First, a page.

Korellis Roofing is known for investing in its 150 employees. The company retrofitted an older building for use as a training center after completing a $2 million facility expansion. As a union shop, the company also offers a joint apprenticeship program with the roofers union.
“We train workers at a higher level in half the normal time,” says Pete. “It’s difficult to find skilled roofers. We need to replace retiring workers plus hire additional workers to expand the business. Once we find them (new workers), we want to bring them on board, mentor them and keep them. It’s a career not a job.” He added that the roofing business is a pretty secure career, “one thing that hasn’t changed is people need roofs. It’s a business of need not want.”
In January, Pete says Korellis Roofing announced it was selling the company to its employees through an employee stock ownership plan. He says the decision fits the employee-centered business culture. “The success of our business has been based on hiring good people and having them engaged,” he says. “This rewards employees who have helped grow Korellis Roofing into what it is today.”
Hubinger Landscaping Corp.
Entrepreneurial Success of the Year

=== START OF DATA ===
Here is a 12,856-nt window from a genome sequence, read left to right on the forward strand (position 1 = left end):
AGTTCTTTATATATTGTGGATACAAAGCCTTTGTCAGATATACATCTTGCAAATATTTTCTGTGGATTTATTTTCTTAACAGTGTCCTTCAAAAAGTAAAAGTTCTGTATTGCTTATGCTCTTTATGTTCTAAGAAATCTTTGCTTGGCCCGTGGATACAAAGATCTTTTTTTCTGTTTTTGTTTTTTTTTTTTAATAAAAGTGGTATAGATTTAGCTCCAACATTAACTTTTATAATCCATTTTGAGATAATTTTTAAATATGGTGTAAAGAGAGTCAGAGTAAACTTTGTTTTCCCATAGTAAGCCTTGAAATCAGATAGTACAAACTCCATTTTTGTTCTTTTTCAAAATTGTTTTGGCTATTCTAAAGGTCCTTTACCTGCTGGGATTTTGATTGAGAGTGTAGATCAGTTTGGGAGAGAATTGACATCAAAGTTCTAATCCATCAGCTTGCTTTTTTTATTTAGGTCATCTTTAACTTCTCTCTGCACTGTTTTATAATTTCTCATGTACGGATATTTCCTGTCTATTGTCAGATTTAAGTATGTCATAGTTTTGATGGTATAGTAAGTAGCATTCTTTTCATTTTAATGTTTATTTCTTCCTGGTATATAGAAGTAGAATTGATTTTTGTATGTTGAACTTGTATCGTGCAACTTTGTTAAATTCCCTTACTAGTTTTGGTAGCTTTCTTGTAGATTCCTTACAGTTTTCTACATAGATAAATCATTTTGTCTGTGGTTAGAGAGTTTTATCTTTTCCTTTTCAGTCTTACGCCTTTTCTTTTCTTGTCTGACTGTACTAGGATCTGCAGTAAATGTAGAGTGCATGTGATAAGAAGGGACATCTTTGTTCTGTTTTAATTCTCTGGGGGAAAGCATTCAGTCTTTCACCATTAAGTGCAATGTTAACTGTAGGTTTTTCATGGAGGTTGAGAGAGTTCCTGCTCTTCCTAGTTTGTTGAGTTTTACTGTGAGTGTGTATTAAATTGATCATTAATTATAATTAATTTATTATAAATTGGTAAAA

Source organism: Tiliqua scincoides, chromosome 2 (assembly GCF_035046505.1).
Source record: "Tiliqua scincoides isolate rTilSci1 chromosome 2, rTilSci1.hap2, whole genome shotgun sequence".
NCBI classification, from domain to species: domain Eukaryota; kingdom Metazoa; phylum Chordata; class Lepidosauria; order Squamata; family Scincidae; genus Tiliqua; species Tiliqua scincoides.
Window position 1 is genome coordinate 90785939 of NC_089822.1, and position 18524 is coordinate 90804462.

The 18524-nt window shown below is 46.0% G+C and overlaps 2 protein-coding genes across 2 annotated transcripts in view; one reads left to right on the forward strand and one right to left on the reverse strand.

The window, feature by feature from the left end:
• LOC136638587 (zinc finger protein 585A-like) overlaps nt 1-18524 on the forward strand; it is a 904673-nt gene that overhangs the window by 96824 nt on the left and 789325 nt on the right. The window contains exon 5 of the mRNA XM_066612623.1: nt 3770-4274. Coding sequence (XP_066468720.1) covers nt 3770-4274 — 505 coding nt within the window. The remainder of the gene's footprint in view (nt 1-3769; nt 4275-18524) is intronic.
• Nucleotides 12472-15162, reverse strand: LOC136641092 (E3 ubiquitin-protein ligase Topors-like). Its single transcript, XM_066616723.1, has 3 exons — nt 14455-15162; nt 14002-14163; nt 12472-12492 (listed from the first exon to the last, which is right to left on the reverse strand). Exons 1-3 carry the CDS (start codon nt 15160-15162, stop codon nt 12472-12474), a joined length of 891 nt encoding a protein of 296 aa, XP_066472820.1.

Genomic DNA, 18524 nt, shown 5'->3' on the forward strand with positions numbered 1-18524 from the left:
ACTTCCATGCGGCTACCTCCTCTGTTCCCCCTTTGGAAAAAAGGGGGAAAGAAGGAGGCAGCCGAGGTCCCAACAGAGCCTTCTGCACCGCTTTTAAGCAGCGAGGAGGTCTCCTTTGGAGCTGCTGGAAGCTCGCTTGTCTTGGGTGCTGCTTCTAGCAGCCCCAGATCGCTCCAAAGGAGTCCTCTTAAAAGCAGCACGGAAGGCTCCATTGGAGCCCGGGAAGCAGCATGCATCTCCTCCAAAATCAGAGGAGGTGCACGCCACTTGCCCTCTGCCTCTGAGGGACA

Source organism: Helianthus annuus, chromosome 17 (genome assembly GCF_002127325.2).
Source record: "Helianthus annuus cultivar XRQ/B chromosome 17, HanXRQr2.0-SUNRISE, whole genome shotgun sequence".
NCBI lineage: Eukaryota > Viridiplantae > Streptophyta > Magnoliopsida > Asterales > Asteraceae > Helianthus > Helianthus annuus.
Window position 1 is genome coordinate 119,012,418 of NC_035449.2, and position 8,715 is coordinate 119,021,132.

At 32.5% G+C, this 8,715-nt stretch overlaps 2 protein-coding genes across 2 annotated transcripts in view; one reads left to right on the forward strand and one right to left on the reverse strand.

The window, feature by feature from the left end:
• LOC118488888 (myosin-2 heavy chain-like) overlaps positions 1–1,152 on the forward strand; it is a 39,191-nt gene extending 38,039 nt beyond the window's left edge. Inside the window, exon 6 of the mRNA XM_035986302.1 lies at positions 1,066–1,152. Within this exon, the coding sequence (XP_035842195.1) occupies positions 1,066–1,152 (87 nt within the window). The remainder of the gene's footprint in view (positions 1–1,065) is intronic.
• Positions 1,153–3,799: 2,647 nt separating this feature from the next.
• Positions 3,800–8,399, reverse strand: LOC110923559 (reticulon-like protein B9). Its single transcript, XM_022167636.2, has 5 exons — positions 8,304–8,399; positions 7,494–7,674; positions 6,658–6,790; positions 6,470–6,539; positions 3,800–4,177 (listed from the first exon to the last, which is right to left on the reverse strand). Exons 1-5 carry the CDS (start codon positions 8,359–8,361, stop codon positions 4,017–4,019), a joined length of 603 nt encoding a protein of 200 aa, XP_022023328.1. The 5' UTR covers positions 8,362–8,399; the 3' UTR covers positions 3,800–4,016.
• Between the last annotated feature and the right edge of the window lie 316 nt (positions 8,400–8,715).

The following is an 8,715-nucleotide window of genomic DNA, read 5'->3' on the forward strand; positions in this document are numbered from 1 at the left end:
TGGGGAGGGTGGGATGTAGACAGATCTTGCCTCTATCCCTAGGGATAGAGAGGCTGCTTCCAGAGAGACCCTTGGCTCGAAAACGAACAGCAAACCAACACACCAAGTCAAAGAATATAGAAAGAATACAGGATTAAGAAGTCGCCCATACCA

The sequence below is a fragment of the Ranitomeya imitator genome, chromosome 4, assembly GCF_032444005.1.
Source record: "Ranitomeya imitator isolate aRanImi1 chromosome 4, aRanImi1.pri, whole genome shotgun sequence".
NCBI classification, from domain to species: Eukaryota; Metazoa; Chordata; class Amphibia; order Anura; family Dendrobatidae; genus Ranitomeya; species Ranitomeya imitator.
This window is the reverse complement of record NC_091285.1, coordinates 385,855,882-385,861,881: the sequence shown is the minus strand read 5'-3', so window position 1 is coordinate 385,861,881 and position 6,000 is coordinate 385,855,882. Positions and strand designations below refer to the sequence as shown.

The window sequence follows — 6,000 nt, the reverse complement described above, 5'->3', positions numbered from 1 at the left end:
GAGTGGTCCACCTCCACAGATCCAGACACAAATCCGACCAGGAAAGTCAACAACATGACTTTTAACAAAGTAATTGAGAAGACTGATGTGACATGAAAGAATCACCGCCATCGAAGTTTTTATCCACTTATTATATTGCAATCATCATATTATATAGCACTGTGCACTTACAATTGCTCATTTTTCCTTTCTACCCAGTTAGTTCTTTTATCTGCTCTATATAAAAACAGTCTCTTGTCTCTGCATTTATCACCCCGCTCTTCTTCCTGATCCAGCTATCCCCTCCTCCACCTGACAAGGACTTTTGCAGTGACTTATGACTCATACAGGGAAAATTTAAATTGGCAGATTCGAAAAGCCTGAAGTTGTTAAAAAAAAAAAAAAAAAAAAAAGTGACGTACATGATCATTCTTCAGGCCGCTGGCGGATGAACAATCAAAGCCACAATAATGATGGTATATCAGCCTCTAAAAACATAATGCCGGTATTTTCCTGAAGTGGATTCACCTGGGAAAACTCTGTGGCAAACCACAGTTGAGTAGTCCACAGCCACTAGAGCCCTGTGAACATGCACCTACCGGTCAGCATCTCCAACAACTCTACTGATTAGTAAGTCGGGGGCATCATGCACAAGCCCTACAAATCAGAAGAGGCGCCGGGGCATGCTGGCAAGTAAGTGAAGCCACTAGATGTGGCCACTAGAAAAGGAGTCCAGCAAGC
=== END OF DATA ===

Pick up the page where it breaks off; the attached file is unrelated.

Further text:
Snow and ice removal is a high priority for Northwest Indiana businesses, and they count on dependable, 24-hour-a-day service. That’s just one of the ways the multi-generational Hubinger Landscaping business is meeting customer needs.
Dave and Donna Hubinger started their full-service commercial and residential lawn, garden, and landscaping company in Gary in 1968. Ten years later, the business relocated to a 20-acre site in Crown Point. The garden center was added in 1999.
Dave is retired and Donna is the owner and president, with son David as vice president in charge of the landscaping division. The business has 35 full-time and 29 part-time employees. Many of them have been with the company for decades.
In order to service their clientele through the seasons, Donna says Hubinger Landscaping is a year-round business. “We are open seven days a week until the end of December. From January through March, we snow plow. The garden center opens up again in March.”